It is the tradition at Eater to end the year with a survey of friends, contributors, rovers of the industry, and professional eaters. Even a year like this one. For 2020, the group were asked 13 questions, covering the best meals and the worst tweets alongside community responses, and coronavirus pivots. Their answers will appear throughout this week, with responses related in no particular order; cut and pasted below.
Having surveyed the best meals, the best delivery, the most memorable moments, the proudest pivots, the saddest closures, the most exciting returns to look forward to, the most promising newcomers, the community stars, and the tweets, it’s time to see what Eater editors and contributors hope to see in London restaurants in 2021.
Adam Coghlan, Editor, Eater London: With the realities of Brexit realised in 2021, my hope is that the restaurant industry understands that the pandemic has spotlighted longstanding systemic problems — a dysfunctional property market, an inadequate labour market, and inequality along lines of race, class, and gender — as well as created new ones. A proper and successful “recovery” must acknowledge the need to overcome both.
James Hansen, Associate Editor, Eater London: The deglamourising of long, strenuous hours for insufficient wages, and a mode of restaurant criticism that can actually match their place in the city’s cultural fabric.
Anna Sulan Masing, food writer and Eater London contributor: The same every year… a true understanding of equality. A lot of ‘leaders’ of the industry have let down so many people, I think they have not understood the bigger picture, and who is vulnerable. I have looked constantly to the words of Asma Khan and Mandy Yin, and wish they got more space and time to speak – they have been real leaders.
Jonathan Nunn, food writer and Eater London contributor: I hope that the restaurant industry will realise that problems that have led to slim margins, low pay and long hours cannot be solved with even slimmer margins, lower pay and longer hours. I would like to see a restaurant industry that puts the mental health of its workers first and proceeds to work out the economics from there, rather than the other way around.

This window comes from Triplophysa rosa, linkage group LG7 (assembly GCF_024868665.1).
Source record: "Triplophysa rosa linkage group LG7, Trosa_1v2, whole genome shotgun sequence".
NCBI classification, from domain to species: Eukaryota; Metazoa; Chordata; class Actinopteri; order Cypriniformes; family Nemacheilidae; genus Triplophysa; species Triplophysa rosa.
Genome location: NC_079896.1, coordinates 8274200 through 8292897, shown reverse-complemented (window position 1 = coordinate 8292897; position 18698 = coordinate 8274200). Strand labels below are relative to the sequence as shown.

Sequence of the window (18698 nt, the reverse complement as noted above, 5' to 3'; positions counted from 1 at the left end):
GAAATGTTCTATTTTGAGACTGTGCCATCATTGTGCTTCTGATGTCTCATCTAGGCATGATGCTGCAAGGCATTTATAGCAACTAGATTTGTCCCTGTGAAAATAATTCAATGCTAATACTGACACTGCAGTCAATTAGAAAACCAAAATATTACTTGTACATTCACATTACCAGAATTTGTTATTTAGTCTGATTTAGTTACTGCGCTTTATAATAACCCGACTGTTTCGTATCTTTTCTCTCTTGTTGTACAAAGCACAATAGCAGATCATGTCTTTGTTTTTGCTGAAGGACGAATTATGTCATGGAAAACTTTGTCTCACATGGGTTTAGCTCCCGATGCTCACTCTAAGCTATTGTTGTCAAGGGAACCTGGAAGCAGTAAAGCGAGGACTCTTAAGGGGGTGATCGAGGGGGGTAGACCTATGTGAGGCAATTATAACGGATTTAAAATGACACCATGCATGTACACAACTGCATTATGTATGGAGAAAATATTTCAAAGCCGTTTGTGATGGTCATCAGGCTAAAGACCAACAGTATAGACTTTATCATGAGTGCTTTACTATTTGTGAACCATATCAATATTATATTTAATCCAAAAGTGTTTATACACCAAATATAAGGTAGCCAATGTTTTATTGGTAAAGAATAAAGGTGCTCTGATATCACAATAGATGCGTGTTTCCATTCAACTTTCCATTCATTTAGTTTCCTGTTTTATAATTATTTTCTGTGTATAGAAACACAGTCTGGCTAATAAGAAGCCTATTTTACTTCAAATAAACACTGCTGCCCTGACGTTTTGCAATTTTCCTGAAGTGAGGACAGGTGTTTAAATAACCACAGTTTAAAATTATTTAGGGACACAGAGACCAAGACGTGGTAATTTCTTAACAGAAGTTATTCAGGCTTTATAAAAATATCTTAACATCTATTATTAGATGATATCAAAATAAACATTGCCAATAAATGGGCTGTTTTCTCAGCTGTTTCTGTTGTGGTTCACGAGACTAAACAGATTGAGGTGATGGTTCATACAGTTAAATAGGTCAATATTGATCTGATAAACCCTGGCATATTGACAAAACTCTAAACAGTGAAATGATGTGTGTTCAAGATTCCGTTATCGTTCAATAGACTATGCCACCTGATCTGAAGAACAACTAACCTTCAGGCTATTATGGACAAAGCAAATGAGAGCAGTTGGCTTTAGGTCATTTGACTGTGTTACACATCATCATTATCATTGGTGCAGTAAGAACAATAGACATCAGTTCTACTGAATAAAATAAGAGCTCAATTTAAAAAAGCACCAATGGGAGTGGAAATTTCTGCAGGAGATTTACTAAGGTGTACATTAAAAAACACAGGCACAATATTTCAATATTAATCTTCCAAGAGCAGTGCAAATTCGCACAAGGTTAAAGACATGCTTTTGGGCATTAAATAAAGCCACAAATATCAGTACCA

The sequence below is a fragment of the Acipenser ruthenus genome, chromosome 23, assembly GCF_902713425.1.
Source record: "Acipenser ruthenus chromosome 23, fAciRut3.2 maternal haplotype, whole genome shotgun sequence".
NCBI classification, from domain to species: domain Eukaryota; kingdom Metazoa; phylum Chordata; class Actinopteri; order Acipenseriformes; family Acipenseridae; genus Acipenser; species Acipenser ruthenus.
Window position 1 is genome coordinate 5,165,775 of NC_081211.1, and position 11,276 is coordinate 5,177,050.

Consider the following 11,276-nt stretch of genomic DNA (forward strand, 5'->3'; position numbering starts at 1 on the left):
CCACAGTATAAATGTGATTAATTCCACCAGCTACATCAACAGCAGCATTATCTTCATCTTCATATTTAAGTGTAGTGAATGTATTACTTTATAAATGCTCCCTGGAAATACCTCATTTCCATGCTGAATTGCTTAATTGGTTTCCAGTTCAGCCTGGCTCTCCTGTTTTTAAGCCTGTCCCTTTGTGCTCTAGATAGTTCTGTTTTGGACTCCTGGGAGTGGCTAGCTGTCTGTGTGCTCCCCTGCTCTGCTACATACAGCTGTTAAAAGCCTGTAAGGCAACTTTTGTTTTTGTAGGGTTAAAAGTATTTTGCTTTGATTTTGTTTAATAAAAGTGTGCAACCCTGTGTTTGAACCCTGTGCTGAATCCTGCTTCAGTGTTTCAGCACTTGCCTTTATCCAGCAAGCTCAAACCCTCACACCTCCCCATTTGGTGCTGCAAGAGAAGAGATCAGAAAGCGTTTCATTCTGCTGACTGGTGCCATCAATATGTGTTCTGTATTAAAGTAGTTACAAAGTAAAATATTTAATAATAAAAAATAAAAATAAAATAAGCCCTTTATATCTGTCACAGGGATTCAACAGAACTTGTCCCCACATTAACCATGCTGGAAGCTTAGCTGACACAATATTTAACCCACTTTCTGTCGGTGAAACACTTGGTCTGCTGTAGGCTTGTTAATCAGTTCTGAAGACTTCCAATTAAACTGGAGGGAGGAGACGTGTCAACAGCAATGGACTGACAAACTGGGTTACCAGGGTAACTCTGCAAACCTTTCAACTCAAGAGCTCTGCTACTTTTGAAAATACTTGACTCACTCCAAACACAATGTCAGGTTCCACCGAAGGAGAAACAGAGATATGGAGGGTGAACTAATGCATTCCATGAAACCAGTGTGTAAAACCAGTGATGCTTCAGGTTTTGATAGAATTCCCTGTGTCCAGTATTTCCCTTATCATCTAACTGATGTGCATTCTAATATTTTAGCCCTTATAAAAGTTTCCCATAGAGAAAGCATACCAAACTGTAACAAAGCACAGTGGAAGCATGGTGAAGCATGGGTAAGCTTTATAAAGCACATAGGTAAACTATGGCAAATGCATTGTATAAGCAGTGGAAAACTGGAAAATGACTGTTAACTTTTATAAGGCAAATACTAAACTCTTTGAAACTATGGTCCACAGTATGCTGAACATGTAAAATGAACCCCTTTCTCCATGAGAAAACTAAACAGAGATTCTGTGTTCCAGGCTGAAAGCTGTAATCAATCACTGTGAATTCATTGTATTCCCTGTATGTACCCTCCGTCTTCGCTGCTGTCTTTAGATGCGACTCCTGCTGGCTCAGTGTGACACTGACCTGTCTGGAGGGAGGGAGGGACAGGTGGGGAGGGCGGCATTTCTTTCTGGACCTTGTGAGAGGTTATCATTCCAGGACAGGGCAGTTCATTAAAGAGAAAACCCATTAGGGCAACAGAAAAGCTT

Chris Cotonou, writer and Eater London contributor: That passionate entrepreneurs are able to find a space to thrive in our markets, particularly as we spend more time eating outside. And that more is done by London’s tourism to promote our city’s traditional cuisines, like pie and mash, which are as integral to London’s culinary heritage as a pastrami sandwich from Katz is to New York. Why isn’t this advertised by our mayor?
Sejal Sukhadwala, food writer and Eater London contributor: That it survives and thrives, and idiots don’t keep cancelling their bookings or not turning up — a huge problem even before the pandemic.
Emma Hughes, freelance food writer and Eater London contributor: That the government provides targeted and properly meaningful support to the sector and those who work in it, enabling them to stay safe and in a position to rebuild their businesses when the time is right. That would be wonderful. But I’m not optimistic, sadly.
Shekha Vyas, food writer and Eater London contributor: Some stability to allow the industry to rebuild, more consideration from the government about systems that work and better dialogue between landlords and tenant — as always.
Feroz Gajia, restaurateur and Eater London contributor: To be taken seriously by the wider public and as such be truly valued. I’d also like to hope 2021 has no fads or flash in the pans but that’ll never happen.
Gemma Croffie, writer and Eater London contributor: That it reassesses what returning to normalcy entails, normal didn’t work for the majority.
Vaughn Tan, author, pizza fan, and grouch: Gastrotourism, trophy dining, and food that only looks good on Instagram all die unlamented.
Daisy Meager, food writer and Eater London contributor: That as many places as possible are able to survive the pandemic; that the government steps up in terms of support for the industry; that “the discourse” still doesn’t feel stuck in (and pre) 2010.
Ed Cumming, food writer and restaurant critic: Death to the “cook/finish at home” movement. Reduced rents provide opportunities to independents who were priced out before.
Angela Hui, food writer and Eater London contributor: Please, no more meal kits. I know they were a lifeline for many to keep afloat and to keep serving hungry customers who couldn’t get to restaurants. However, I want someone else to cook for me because I just cannot be arsed, my brain is a constant pile of mush and even with pre-measured ingredients and instructions I still manage to somehow fuck it up.
David J Paw, food writer and Eater London contributor: That conversations around what essentially comes down to basic respect — with regards to heritage cuisines of Asian and African diaspora communities — don’t inevitably end up devolving into exhausting discussions around whether it’s OK to serve pasta at pubs.